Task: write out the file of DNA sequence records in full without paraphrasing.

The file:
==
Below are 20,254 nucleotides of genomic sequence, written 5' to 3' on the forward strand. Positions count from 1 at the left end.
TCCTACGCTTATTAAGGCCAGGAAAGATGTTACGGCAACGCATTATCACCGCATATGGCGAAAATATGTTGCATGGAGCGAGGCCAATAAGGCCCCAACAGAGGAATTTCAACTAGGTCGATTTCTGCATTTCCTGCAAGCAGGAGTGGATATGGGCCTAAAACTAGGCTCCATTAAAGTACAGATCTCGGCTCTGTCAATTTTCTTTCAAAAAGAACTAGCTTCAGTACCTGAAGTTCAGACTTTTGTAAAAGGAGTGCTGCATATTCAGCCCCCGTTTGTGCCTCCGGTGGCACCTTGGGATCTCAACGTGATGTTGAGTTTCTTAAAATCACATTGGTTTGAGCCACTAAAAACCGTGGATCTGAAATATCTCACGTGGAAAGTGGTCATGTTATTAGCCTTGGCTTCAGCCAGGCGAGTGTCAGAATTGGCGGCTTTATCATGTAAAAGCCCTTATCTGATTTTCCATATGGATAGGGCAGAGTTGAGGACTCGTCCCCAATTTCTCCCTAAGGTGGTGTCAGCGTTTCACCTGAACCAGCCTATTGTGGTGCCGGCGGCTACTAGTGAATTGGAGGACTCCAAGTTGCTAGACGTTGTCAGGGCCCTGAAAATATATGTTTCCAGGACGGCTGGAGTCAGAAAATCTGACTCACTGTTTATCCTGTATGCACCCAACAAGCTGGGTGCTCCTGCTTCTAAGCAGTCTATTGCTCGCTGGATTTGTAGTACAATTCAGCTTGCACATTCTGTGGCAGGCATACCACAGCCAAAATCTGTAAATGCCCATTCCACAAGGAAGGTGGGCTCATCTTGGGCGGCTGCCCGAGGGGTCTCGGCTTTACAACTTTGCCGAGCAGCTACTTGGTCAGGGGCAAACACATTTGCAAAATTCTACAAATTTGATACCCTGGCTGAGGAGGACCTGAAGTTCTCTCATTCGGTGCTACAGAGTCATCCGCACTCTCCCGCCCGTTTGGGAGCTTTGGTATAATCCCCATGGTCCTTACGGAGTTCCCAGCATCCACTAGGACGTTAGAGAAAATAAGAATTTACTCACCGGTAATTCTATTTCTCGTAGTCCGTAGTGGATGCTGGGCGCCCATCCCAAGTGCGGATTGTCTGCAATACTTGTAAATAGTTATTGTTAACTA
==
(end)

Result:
Below are 20,254 nucleotides of genomic sequence, written 5' to 3' on the forward strand. Positions count from 1 at the left end.
TCCTACGCTTATTAAGGCCAGGAAAGATGTTACGGCAACGCATTATCACCGCATATGGCGAAAATATGTTGCATGGAGCGAGGCCAATAAGGCCCCAACAGAGGAATTTCAACTAGGTCGATTTCTGCATTTCCTGCAAGCAGGAGTGGATATGGGCCTAAAACTAGGCTCCATTAAAGTACAGATCTCGGCTCTGTCAATTTTCTTTCAAAAAGAACTAGCTTCAGTACCTGAAGTTCAGACTTTTGTAAAAGGAGTGCTGCATATTCAGCCCCCGTTTGTGCCTCCGGTGGCACCTTGGGATCTCAACGTGATGTTGAGTTTCTTAAAATCACATTGGTTTGAGCCACTAAAAACCGTGGATCTGAAATATCTCACGTGGAAAGTGGTCATGTTATTAGCCTTGGCTTCAGCCAGGCGAGTGTCAGAATTGGCGGCTTTATCATGTAAAAGCCCTTATCTGATTTTCCATATGGATAGGGCAGAGTTGAGGACTCGTCCCCAATTTCTCCCTAAGGTGGTGTCAGCGTTTCACCTGAACCAGCCTATTGTGGTGCCGGCGGCTACTAGTGAATTGGAGGACTCCAAGTTGCTAGACGTTGTCAGGGCCCTGAAAATATATGTTTCCAGGACGGCTGGAGTCAGAAAATCTGACTCACTGTTTATCCTGTATGCACCCAACAAGCTGGGTGCTCCTGCTTCTAAGCAGTCTATTGCTCGCTGGATTTGTAGTACAATTCAGCTTGCACATTCTGTGGCAGGCATACCACAGCCAAAATCTGTAAATGCCCATTCCACAAGGAAGGTGGGCTCATCTTGGGCGGCTGCCCGAGGGGTCTCGGCTTTACAACTTTGCCGAGCAGCTACTTGGTCAGGGGCAAACACATTTGCAAAATTCTACAAATTTGATACCCTGGCTGAGGAGGACCTGAAGTTCTCTCATTCGGTGCTACAGAGTCATCCGCACTCTCCCGCCCGTTTGGGAGCTTTGGTATAATCCCCATGGTCCTTACGGAGTTCCCAGCATCCACTAGGACGTTAGAGAAAATAAGAATTTACTCACCGGTAATTCTATTTCTCGTAGTCCGTAGTGGATGCTGGGCGCCCATCCCAAGTGCGGATTGTCTGCAATACTTGTAAATAGTTATTGTTAACTA